I’ve always identified as a “glass half-empty” type of girl. I was already pretty pessimistic, skeptical, and argumentative before I came to law school, and it only worsened once classes began. I was taught to issue-spot and poke holes in arguments, and never take things for what they seemingly are. I noticed, however, that I was becoming an even more aggressive, negative, and anxious person. Simply put, I was plain-old unpleasant to be around, and I hated myself for it. For quite some time, I accepted that I was just this kind of person naturally, and would continue living an unsatisfying life because one can’t change what’s “innate.” But a few years ago, I told myself that this was bullshit, and that I deserved a positive, energy-filled life. I didn’t have to turn simple conversations into wrestling matches, I didn’t have to validate myself by impressing other people, I didn’t have to hate myself for being “the way I was,” and I didn’t need to think of life as one long, monotonous sentence.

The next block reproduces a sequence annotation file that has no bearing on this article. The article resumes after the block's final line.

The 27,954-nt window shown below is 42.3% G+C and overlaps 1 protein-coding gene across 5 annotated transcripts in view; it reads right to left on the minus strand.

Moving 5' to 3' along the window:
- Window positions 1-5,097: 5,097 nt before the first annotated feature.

An audiobook that really impacted my way of thinking is The Power of Vulnerability by Brené Brown. A cult classic at this point, Brown, a researcher-storyteller, delves into what impedes human connection (prominently, our lack of vulnerability), how some people evade or numb their vulnerability, and how we can embrace our vulnerability and be emotionally courageous. It really changed how I approach my relationship with others, as well as I how I treat myself. Her work prompted me to do further research on how I could become a more positive person, and accordingly, here are the top five practices I’ve found that helped me in turning my negative, pessimistic attitude into a more positive one: